Traditional black, blue and green wooden houses surround a perfectly preserved industrial heritage site in the Amsterdam area. The Zaan region (or ‘Zaanstreek’) is definitely worth your while if you want to taste, feel and experience Dutch culture. We will explain to you all about one of our (tourists) most favorite destinations that you will visit during tours; Tour 1, Tour 5, and Tour 7!
First things first: it’s all about the windmills
One of the most iconic landmarks of The Netherlands is probably the windmill. Did you know that there were once over 10,000 fully operational windmills in The Netherlands? In the 17th century, just 600 windmills were built in the Zaan region. Pretty impressive, right? It is therefore, not surprising that this region is often visited by tourists; this unique piece of history attracts one million visitors every year.
But why do people love this village so much, you ask? The invented crank shaft (which converted the horizontal wind on the blades of the windmill into a vertical sawing movement) caused extreme economic growth in The Netherlands during the Golden Era. With still a few operational mills remaining there today, it’ll feel like you are experiencing history all over again.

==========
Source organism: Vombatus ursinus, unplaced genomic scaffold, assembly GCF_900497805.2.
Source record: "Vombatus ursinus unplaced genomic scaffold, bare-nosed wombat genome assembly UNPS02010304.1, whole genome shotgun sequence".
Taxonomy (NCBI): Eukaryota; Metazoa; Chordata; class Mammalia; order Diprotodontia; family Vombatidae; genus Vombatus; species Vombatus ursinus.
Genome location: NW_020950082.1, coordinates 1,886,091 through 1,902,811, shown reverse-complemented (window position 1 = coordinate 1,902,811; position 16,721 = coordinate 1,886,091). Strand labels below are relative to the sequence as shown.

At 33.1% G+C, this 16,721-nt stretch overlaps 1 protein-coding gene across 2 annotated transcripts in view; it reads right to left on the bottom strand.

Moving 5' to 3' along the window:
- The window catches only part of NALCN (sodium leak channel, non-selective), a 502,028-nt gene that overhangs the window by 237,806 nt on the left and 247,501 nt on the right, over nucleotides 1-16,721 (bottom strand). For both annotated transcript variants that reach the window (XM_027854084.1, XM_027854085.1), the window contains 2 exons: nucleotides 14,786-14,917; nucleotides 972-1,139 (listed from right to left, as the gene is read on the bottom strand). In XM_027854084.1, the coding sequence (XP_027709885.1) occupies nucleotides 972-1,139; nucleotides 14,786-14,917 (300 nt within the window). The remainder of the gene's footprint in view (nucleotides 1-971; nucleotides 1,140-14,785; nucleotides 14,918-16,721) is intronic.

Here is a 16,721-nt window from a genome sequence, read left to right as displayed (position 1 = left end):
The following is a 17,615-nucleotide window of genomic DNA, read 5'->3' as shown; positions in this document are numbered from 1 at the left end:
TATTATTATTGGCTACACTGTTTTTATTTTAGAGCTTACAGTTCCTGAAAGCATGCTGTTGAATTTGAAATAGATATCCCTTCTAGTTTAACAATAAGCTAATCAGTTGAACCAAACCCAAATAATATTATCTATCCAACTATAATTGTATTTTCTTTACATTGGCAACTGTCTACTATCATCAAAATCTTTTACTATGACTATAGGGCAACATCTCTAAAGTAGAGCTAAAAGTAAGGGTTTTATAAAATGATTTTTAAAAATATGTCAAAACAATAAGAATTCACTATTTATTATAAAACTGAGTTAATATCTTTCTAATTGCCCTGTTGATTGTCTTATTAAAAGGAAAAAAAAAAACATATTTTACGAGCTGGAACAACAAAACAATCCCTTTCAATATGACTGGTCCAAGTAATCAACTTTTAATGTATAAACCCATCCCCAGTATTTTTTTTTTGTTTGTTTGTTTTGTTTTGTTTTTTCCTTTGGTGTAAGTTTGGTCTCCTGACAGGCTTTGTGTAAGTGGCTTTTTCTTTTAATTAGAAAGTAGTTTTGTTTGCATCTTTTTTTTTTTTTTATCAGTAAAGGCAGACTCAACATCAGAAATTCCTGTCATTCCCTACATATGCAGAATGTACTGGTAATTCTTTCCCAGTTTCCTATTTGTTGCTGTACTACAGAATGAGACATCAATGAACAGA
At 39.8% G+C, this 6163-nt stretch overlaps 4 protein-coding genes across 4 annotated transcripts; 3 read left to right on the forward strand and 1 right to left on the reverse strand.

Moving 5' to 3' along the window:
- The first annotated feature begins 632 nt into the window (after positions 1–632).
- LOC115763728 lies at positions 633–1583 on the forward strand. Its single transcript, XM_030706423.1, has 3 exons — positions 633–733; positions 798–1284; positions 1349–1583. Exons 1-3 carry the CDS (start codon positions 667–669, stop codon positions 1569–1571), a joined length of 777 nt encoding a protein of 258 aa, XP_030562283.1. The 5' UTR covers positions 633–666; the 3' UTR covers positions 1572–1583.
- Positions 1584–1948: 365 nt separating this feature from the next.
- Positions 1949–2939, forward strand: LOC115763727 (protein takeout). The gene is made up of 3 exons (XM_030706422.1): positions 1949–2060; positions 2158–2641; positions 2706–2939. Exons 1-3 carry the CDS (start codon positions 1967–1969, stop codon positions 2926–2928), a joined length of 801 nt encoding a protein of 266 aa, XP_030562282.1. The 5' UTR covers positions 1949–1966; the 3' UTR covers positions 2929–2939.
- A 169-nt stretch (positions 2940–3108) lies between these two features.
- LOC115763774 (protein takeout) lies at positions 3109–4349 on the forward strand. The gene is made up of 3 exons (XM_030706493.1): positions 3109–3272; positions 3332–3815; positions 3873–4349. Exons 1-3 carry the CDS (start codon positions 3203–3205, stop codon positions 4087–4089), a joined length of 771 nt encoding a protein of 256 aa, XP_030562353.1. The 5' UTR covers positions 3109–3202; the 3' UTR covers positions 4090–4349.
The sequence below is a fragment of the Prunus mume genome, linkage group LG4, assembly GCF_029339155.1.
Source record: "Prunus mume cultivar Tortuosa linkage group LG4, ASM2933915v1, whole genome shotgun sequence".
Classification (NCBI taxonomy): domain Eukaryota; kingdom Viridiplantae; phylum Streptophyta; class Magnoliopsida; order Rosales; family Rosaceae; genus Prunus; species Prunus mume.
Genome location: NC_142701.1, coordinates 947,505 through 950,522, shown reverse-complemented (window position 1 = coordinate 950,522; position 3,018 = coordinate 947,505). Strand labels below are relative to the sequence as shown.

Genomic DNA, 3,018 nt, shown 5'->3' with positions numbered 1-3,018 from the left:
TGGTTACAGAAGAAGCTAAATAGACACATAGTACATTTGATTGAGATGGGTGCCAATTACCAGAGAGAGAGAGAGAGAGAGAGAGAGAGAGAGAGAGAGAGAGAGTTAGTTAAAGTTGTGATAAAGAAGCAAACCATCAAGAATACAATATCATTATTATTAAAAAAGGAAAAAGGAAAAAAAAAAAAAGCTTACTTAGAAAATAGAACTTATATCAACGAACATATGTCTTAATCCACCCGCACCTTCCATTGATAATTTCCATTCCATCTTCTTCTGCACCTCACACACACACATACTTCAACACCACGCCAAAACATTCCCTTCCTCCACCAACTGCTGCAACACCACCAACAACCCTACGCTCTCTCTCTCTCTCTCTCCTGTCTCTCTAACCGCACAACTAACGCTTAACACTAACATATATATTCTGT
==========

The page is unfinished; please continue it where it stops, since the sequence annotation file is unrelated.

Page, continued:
A glimpse of the village’s characteristics
There are a lot more activities to do and historical and cultural gems to see besides visiting the impressive windmills! Taste the expertise and passion of the cheesemaking in Catharina Hoeve at Zaanse Schans for example; where Henri Willig has been producing the world’s best Gouda cheese since 1974. You can taste and buy the highest quality cheese possible with its unique flavors in a barn that was reconstructed in 1987. They used the original wooden structure for its rebuild, making it a public monument.
You can also visit the ‘clog farm’ and watch a workshop ‘wooden-shoe-making’ and buy wooden shoes for your relatives and grand children at home.
Besides the traditional Dutch activities mentioned, you can also visit the Zaanse Schans museum, restaurants or workshops, which you can find in the village’s characteristic houses. Get a glimpse of what it was like to live in the industrial heart of Holland in the 18th and 19th centuries and let us show you around!